Healthy and Active Lifestyles - top tips for early years settings


Inspired by the Alliance publication, Healthy and Active Lifestyles (and just in time for the New Year!) we've put together some of our top tips on how early years settings can encourage and promote healthy eating and active lifestyles for the children and families they work with. 

Promoting healthy eating

After all the seasonal treats have been devoured, January is the perfect time to renew a focus on healthy eating. Research shows that almost a third of children in England are overweight or obese and one in five are already overweight or obese even before they start school. That’s why it is so timely and important for early years settings to continually refresh their plans in ensuring they promote healthy eating.

Get the parents involved

Gaining the support of your parents and carers from the outset is vital. This starts with initial conversations to understand their child’s eating habits, preferences, dislikes and any allergies or dietary needs. The key person can then share participation in healthy eating activities, new foods the child has tried and the setting’s menu with the parents. Also plan to get your parents involved in any planting or cooking sessions, picnics or food projects or activities your setting is planning.

Menu planning

Sharing the setting’s menu with your parents and carers can give them ideas and examples for their own menus at home. You can get their feedback helping make sure the children get a varied diet at home and in the setting too. A three week menu plan will give you a chance to introduce a sufficient variety of tastes and textures to mealtimes. You can also take advantage of seasonal fruit and vegetables and accommodate birthdays and festivals.

Boosting involvement and responsibility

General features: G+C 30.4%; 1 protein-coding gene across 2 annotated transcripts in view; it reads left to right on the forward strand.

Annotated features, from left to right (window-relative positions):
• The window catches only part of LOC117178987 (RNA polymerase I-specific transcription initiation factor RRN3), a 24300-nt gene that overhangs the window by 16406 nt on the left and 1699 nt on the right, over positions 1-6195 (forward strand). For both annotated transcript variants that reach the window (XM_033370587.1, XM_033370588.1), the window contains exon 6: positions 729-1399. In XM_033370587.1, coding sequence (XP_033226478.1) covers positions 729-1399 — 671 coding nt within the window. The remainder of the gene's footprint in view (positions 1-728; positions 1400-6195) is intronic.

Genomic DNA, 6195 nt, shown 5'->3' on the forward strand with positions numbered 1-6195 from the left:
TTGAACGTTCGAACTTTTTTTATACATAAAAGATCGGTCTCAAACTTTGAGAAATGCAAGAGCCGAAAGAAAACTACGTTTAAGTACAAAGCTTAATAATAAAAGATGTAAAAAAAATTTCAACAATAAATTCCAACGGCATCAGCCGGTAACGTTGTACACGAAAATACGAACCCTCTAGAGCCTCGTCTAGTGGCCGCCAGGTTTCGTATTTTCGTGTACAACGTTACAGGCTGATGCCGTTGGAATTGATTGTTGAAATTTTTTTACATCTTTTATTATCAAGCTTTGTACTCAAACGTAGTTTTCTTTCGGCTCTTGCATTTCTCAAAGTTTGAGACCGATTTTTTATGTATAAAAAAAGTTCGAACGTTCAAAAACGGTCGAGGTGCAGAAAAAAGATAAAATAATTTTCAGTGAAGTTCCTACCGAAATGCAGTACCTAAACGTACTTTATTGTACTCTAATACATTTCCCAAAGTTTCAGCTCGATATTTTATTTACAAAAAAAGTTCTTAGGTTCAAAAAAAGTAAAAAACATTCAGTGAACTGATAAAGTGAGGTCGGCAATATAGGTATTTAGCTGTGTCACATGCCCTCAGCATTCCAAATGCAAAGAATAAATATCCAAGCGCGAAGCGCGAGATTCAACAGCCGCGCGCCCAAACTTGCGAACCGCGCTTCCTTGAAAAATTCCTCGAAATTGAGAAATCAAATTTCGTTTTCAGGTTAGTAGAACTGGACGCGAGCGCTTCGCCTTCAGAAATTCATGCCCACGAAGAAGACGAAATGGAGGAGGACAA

A whole setting approach to valuing food and mealtimes can reap rewards in getting children motivated and interested in healthy eating. It can also introduce diverse learning opportunities and activities across the EYFS prime and specific areas of learning and development. Look at ways for children to be involved in the whole process from obtaining the ingredients to planning, preparation, setting out and clearing away. Giving children responsibility will help them gain self-esteem and confidence and interest in mealtimes and the food they are eating. Consider the following activities to get them involved:

  • grow fruit, vegetables and herbs at the setting
  • write a shopping list with the children for a healthy meal on your menu
  • take an outing with the children to buy items from your list – make them responsible for finding the items. Look at and discuss the other food there.
  • take advantage of your local area and environment – is there a local farmshop, allotment or orchard nearby?  Can staff or parents with fruit trees or vegetable patches donate any seasonal glut to your setting?
  • include cooking sessions with the children where they help prepare a meal and get them weighing, measuring and counting ingredients
  • give children opportunities to serve themselves during mealtimes
  • have the children lay the table and help wash and dry up after
Make it sociable

Mealtimes at the setting should be an enjoyable, sociable experience with practitioners joining in. This will support the children’s language and communication skills and increase their participation.  You can try new foods yourself, encourage and extend conversations and be a good role model for polite manners and eating well. Here it is important to respect children’s preferences and talk about what you like and dislike too. When you praise and encourage children to try new foods be aware that likes and dislikes can change daily. Nursery World review for 'Healthy and Active Lifestyles' publication

Further information

Gain further inspiration and ideas to encourage healthy eating from the many case studies contained in Alliance publication Healthy and Active Lifestyles for the Early Years. Written by early years practitioners for early years practitioners, this publication provides advice, guidance and examples of how you can actively support the children and families who attend your setting to live a healthier life.